How Kenyans Fell in Love With Moi’s Way of Inspecting Guard of Honour (Videos)

Even as the curtains came falling on Kenya’s longest-serving President Daniel Toroitich Arap Moi, a lot has been remembered and eulogized about the man who took over from the founding President Jomo Kenyatta in 1978.

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Former President Daniel Moi inspecting guard of honour. Photo/File

Among the memories that Kenyans shared to remember the life of the retired president included his way of matching and inspecting the guard of honour during public holidays.

Among the four presidents that Kenya has had since independence, Moi has been regarded as the best ever head of state who never disappointed Kenyans during holiday celebrations.

His composure, energy and way of matching while inspecting the guard of honour left many Kenyans yawning for more. Moi, unlike the former President Mwai Kibaki who was slow in his movements, Moi was so fast, aggressive and more energetic and even at times leaving his bodyguards and the Army generals behind.

His way of expressing respect for the parade (raising his iconic rungu up) after every inspection left many thrilled as well.

Among the last times Kenyans had the opportunity to witness the former President Moi inspecting a guard of honour was when he was sworn in for his fifth and final five-year term in 1997.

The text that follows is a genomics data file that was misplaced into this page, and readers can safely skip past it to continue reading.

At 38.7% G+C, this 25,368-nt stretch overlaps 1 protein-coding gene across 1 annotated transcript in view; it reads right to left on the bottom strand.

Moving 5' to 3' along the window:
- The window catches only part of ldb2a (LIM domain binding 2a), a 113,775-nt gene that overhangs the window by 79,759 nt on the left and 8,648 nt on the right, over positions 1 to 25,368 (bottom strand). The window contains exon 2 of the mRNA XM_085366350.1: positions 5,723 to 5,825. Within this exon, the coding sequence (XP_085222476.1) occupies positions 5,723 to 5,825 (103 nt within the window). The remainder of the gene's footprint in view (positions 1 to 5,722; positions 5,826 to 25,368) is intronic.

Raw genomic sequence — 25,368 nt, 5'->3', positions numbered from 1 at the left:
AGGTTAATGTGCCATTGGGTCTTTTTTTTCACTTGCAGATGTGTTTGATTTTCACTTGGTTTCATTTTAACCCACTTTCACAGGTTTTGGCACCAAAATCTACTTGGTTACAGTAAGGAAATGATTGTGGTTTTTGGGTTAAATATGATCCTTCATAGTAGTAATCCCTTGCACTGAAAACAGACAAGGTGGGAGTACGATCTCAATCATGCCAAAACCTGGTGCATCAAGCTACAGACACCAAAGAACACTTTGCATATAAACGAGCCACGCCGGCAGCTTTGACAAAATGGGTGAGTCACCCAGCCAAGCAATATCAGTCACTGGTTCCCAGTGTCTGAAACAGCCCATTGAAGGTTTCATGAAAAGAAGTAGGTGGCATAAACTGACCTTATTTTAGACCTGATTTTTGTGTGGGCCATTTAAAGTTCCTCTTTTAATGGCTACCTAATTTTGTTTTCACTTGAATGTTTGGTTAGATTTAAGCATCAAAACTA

Hundreds of dignitaries, including presidents Yoweri Museveni of Uganda and former President Benjamin Mkapa of Tanzania, witnessed the event.

About five thousand Kenyans, some carrying posters of Moi, crowded onto a grassy hill overlooking Nairobi’s Uhuru Park to watch their president be sworn in.

It is at this event that Moi inspected a guard of honour made up of members of the 70th Battalion of the Kenyan army, which prevented a coup against Moi in 1982.

“Kenyans have different reasons to remember you .
That maziwa ya nyayo is still fresh in me .
How we danced to the tunes ,tawala Kenya ,tawala …Rais Moi tawala , tawala Kenya tawala.
Our culture was deeply rooted and practiced . We valued and appreciate all your contribution s to this country , and as a developing country we had challenges . We thank God for this moment ,mzee . I really loved your match ,inspecting the guard of honour . And the rungu , can’t forget tikisa kidole.
KANU ..register my condolences,” Posted one user on Facebook.

Here are some of the memories by Kenyans from the archives praising Moi’s way of inspecting various guards of honour during his time as the president.

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